The great lie of Satan which he first tried with Eve is that God is not good enough to make your life right. This festering discontent with the Lord bubbles up into bitterness, frustration and depression. It saps us of our moral strength and incites rebellion against God. Listen to how Satan sowed the seed of discontent in Eve. "You will not surely die," the serpent said to the woman. "For God knows that when you eat of it your eyes will be opened, and you will be like God, knowing good and evil." (Genesis 3:4-5 NIV) “God is keeping you from something good and it is not fair the way He is holding you back.” Lust refuses to accept God’s plan for how to have one’s needs met. Self-pity is our response to a lust that poisons our heart before we engage in outright rebellion against God.
There are two principles that every single person must be taught and if they are embraced, the peace of God can be attained. The first is: God is in complete control of your circumstances. Satan isn’t. Luck isn’t. Others around you are not. God is in complete control of your circumstances. The second is: If you are in love with God, then every circumstance in life is good for you. Why would you feel sorry for yourself if you know that God, who loves you with unlimited affection, is in charge of your life and will make it perfect in every way if you just trust Him? Consider how Joseph from the Old Testament long ago discovered that these two principles were true.
When he was seventeen, Joseph’s brothers, out of jealousy, (or more precisely because of lust) sold him into slavery. For twelve years his life wasted away first as a slave and later it got even worse after he was unjustly sent to prison. Everything that happened to Joseph was unfair, at least from a human standpoint. He did not deserve to be a slave and certainly it was not right for him to be in jail. But you must remember and it needs to be certain in your mind, God is in complete control of your circumstances and everything that happens to you will make your life better. At the age of twenty-eight, the Lord put Joseph to the test. Into the prison where Joseph languished came two former employees of Pharaoh, king of Egypt. One was Pharaoh’s chief baker and the other his cupbearer. Both were sent to prison because of Pharaoh’s dissatisfaction with them. On the same night, each had a dream that baffled and troubled him. Joseph asked them to tell him their dreams because as Joseph put it, “Do not interpretations belong to God?” After Joseph explained to the cupbearer what the Lord was telling him through his dream, Joseph asked him to try to get Pharaoh to release him from prison. He added this bit of commentary about why he was in jail. For I was forcibly carried off from the land of the Hebrews, and even here I have done nothing to deserve being put in a dungeon." (Genesis 40:15 NIV)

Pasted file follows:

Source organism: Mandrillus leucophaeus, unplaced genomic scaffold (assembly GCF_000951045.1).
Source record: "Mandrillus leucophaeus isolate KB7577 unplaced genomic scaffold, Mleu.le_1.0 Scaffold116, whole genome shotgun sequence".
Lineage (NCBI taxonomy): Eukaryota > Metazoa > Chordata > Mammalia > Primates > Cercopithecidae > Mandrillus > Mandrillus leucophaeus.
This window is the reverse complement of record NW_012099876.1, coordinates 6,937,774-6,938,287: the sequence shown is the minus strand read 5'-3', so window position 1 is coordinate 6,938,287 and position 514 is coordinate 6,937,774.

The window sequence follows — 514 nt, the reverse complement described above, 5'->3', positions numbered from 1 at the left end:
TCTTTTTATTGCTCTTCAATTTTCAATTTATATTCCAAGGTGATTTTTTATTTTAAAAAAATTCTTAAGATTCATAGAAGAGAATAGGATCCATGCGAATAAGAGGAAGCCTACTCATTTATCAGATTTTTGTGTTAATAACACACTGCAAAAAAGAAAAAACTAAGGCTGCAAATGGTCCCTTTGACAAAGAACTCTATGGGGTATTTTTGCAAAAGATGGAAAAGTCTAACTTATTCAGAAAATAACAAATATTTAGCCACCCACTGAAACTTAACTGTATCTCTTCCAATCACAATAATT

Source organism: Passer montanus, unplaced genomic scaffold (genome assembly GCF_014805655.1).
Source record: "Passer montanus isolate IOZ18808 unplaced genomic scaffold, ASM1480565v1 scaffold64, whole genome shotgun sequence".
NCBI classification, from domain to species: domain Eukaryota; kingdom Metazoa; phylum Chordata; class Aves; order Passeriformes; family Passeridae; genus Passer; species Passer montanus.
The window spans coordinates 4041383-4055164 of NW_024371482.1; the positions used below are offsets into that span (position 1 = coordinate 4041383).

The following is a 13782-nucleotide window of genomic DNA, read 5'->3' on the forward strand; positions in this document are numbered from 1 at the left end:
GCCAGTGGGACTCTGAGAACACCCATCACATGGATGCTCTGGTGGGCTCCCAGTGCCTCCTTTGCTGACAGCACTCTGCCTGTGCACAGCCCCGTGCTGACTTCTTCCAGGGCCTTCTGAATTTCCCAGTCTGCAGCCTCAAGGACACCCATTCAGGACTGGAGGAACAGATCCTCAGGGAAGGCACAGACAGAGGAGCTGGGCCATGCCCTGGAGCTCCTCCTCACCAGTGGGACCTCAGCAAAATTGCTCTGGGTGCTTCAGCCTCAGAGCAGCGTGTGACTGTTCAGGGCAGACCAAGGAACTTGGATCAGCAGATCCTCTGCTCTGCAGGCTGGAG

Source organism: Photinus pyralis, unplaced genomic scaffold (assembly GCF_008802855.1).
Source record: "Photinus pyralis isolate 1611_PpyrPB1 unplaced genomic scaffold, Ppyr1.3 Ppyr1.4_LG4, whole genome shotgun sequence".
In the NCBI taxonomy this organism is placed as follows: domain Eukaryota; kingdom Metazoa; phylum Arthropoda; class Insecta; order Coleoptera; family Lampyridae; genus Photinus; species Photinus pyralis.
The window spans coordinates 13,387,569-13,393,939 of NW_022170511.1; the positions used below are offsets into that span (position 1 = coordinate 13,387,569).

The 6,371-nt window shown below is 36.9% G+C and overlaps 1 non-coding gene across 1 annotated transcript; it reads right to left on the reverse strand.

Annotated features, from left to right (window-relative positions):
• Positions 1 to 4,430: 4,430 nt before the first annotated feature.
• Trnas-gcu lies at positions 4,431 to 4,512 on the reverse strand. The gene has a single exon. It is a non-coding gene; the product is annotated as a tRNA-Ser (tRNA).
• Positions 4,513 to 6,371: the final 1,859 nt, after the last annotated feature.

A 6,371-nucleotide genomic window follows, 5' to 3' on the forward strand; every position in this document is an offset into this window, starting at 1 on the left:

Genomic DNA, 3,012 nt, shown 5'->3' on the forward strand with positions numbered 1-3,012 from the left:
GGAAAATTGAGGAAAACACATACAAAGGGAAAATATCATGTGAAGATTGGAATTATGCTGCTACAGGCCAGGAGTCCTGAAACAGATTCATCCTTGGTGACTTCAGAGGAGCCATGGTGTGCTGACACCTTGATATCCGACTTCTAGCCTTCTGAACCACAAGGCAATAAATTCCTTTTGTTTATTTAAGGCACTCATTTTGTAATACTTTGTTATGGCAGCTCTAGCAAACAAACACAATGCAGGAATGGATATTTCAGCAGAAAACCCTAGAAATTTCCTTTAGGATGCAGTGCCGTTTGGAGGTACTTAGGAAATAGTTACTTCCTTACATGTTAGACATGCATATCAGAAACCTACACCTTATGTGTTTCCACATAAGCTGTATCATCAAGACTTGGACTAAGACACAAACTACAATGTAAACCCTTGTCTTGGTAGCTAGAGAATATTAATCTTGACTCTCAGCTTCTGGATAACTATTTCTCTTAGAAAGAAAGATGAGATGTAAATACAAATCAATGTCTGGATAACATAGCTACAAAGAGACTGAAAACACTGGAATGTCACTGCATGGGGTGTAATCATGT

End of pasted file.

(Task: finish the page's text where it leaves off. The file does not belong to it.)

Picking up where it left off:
In this one simple statement, Joseph showed that he had not yet learned to live by the two principles. He did not believe it was God who brought him to prison and he did not see any good coming out of it. As a result, Joseph had sunk into self-pity. What Joseph did not realize and perhaps could not know was that the Lord was preparing him for the great task that only someone with tremendous humility and unbending loyalty to God could perform. To make such a person, the Lord had to put him through slavery and unjust imprisonment and in it all learn to trust the Lord and stay loyal to Him no matter what. Joseph was being prepared to become second in command of Egypt and bring the knowledge of God to that pagan nation. All arrogance and self-pity and lust had to be squeezed out of Joseph before the Lord could entrust him with this responsibility. Finally, after two more years in jail, Joseph was ready to trust God in any and every circumstance and believe that no matter what he faced, the Lord was good. How do we know Joseph learned that the two principles were true? When Joseph was finally freed by Pharaoh and Pharaoh put him in charge of running the country, his brothers who had sold him into slavery came to Joseph begging for food to feed their starving families. Rather than making his brothers pay for what they had done to him, he reassured them that he did not blame them for selling him into slavery but rather was thankful God let him go through what he did. "So then, it was not you who sent me here, but God. He made me father to Pharaoh, lord of his entire household and ruler of all Egypt.” (Genesis 45: 8 NIV) Later, after their father died, Joseph reassured his brothers once more that God put him in Egypt for good both for him and many others including his brothers and their families. But Joseph said to them, "Don't be afraid. Am I in the place of God? You intended to harm me, but God intended it for good to accomplish what is now being done, the saving of many lives.” (Genesis 50:19-20 NIV)
How much happier and more peaceful we would be if we could just see things like Joseph did. Everyone around us would be uplifted by our approach to life. We would be encouragers rather than discouragers. We would lift up the spirits of those who are feeling down and be like a breath of fresh air everywhere we go. There is no reason to feel sorry for yourself if you know that Christ is in charge of your life. If Christ could take the brutal beatings and barbaric crucifixion He suffered and turn it into salvation for you and the rest of the world, then He can and will work out everything we face with perfect care.